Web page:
Welcome Guest. Sign in or Signup


My textbook says that the MAP gauge measures the absoulte pressure of the fuel/air mixture whitin the intake manifold. But the diagram I have shows that there is only air in the intake manifold, not fuel/air mixture.

Im inclined to think that it`s only air pressure at the intake manifod, otherwise if we have a mechanical MAP gauge it will mean that a mix of fuel and air are actually going into the instrument case.

Is it possible to have an aircraft with constant speed prop and a carburetor as well?

Ace Any FAA Written Test!
Actual FAA Questions / Free Lifetime Updates
The best explanations in the business
Fast, efficient study.
Pass Your Checkride With Confidence!
FAA Practical Test prep that reflects actual checkrides.
Any checkride: Airplane, Helicopter, Glider, etc.
Written and maintained by actual pilot examiners and master CFIs.
The World's Most Trusted eLogbook
Be Organized, Current, Professional, and Safe.
Highly customizable - for student pilots through pros.
Free Transition Service for users of other eLogs.
Our sincere thanks to pilots such as yourself who support AskACFI while helping themselves by using the awesome PC, Mac, iPhone/iPad, and Android aviation apps of our sponsors.

2 Answers

  1. John D. Collins on Dec 30, 2012

    To answer your last question first, yes it is possible for an aircraft with a constant speed prop to also have a carburetor as well. A few prominent examples include the C182 and the early versions of the Bonanza. With a carburetor, air and fuel are mixed in the carburetor and distributed to the cylinders thru the intake manifold. With a fuel injection system, air is delivered to the cylinders thru the intake manifold and fuel is injected into the cylinders just above where the intake valve sits. When the intake valve is open, the air from the intake manifold (runner) and the injected fuel into the intake chamber are sucked into the cylinder as the piston moves down during the intake stroke. Since the intake valve is only open during the intake stroke and the injectors continue to spew fuel above the valve in the intake chamber, a portion of the time, fuel will be drawn into the intake manifold by the low pressure of the air passing by in the intake manifold. Depending on the geometry of the intake manifold, some fuel is bound to mixed with the air and be delivered to other than the intended cylinder. The TCM IO470/IO520/IO550 family of engines are notorious for this mal-distribution and cause uneven fuel distribution to the cylinders. This uneven fuel distribution doesn’t cause rough running when the engine is operated rich of peak EGT (rich mixtures), but does cause rough running when the engine is operated lean of peak EGT (lean mixtures). A company called Gamijectors provides tuned injectors that permit smooth operation of these engines when operated lean of peak and this permits the pilot the option of saving a significant amount of fuel. I operate my IO520 in my Bonanza fuel injected engine with Gamijectors routinely at 12.5 gallons per hour using lean of peak operation at 65% power verses using a richer mixture that is rich of peak and uses over 14 gallons per hour for the same power.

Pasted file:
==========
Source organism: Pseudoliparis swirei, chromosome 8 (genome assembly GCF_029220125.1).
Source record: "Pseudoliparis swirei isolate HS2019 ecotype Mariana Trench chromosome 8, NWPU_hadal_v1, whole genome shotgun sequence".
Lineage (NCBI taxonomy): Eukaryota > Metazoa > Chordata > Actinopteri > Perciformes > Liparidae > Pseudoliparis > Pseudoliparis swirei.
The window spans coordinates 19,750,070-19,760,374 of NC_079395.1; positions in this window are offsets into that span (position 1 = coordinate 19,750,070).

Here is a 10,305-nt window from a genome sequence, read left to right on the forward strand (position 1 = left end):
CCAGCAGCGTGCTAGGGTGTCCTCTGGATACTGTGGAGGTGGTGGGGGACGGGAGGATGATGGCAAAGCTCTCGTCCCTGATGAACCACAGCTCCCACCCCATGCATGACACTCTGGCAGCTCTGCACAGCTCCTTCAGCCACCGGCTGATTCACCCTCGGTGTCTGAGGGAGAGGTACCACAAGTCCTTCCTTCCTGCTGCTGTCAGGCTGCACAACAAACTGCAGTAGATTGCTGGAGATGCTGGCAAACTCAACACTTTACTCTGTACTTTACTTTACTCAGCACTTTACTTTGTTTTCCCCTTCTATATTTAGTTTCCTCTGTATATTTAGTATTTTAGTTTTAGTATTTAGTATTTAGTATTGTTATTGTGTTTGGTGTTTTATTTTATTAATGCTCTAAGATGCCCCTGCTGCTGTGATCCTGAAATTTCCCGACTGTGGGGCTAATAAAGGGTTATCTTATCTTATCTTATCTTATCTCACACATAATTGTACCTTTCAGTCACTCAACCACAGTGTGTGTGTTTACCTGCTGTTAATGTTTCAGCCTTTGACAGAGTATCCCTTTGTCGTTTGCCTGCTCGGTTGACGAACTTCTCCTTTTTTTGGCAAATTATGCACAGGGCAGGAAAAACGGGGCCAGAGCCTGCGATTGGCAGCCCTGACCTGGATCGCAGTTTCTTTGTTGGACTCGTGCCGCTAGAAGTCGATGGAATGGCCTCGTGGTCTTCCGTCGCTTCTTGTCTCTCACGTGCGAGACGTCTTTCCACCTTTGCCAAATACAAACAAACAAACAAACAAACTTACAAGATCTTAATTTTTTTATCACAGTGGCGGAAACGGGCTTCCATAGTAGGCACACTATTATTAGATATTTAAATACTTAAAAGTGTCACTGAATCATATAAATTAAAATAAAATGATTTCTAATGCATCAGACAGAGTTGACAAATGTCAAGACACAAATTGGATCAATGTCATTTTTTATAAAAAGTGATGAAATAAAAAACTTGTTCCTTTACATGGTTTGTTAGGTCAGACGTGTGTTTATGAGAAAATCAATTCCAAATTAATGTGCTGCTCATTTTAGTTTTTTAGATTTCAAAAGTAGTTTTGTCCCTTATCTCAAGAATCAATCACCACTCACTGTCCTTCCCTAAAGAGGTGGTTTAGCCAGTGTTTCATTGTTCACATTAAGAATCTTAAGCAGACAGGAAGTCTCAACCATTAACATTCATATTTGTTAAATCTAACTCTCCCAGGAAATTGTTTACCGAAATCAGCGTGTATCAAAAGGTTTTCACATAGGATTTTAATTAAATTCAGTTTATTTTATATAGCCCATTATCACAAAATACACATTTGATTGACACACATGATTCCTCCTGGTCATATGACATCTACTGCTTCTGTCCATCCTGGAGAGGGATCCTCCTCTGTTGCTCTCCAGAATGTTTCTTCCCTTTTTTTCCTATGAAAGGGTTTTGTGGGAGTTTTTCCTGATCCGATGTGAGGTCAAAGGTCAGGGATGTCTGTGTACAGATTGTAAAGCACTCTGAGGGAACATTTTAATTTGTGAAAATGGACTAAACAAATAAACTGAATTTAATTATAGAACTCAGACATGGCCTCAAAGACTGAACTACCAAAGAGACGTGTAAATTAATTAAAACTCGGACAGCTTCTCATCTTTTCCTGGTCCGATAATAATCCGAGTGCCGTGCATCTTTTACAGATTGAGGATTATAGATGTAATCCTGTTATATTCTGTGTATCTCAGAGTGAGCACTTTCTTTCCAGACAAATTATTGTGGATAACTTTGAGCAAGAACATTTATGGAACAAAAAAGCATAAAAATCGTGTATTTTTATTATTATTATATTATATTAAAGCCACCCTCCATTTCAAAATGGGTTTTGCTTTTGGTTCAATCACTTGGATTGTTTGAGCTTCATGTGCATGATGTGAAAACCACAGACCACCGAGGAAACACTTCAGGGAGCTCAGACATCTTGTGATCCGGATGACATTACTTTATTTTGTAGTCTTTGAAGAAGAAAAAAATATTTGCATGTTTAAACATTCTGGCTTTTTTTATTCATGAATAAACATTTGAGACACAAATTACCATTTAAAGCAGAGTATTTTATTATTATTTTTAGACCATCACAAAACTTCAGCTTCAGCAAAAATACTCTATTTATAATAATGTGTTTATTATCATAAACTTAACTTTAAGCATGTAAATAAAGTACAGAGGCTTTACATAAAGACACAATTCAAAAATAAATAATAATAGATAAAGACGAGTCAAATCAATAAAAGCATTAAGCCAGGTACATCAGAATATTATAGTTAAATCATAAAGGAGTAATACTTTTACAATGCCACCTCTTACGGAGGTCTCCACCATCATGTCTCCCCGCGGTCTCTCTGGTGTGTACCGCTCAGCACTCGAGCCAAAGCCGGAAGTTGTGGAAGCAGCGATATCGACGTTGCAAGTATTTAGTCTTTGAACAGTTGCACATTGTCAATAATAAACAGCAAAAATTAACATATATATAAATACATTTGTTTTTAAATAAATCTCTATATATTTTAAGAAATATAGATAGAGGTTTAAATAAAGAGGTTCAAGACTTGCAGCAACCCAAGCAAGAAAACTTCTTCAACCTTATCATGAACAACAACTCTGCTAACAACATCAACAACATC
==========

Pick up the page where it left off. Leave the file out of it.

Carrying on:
+1 Votes Thumb up 1 Votes Thumb down 0 Votes

  2. Robert Gruber on Jun 11, 2013

    Good question regarding the MAP gauge.No you will not have a mixture of fuel and air inside the instrument case since the intake manifold is under negative pressure due to the suction created by the pistons during the intake stroke. So in a worst case scenario ,say you decide to smash the instrument with a hammer in flight ,the engine would now run lean due to additional air being sucked in from the cabin. Remember that a MAP is calibrated to read inches of mercury which tells you how much negative(suction) pressure is being produced in the intake. It is NOT calibrated to read PSI (pounds per square inch) which would be used to show positive pressure. A tire is under positive pressure so the air would leak out if you puncture it. The intake manifold is under negative pressure so if you puncture it air would be sucked into it.

    0 Votes Thumb up 0 Votes Thumb down 0 Votes

The following terms have been auto-detected the question above and any answers or discussion provided. Click on a term to see its definition from the Dauntless Aviation JargonBuster Glossary.

Answer Question

Our sincere thanks to all who contribute constructively to this forum in answering flight training questions. If you are a flight instructor or represent a flight school / FBO offering flight instruction, you are welcome to include links to your site and related contact information as it pertains to offering local flight instruction in a specific geographic area. Additionally, direct links to FAA and related official government sources of information are welcome. However we thank you for your understanding that links to other sites or text that may be construed as explicit or implicit advertising of other business, sites, or goods/services are not permitted even if such links nominally are relevant to the question asked.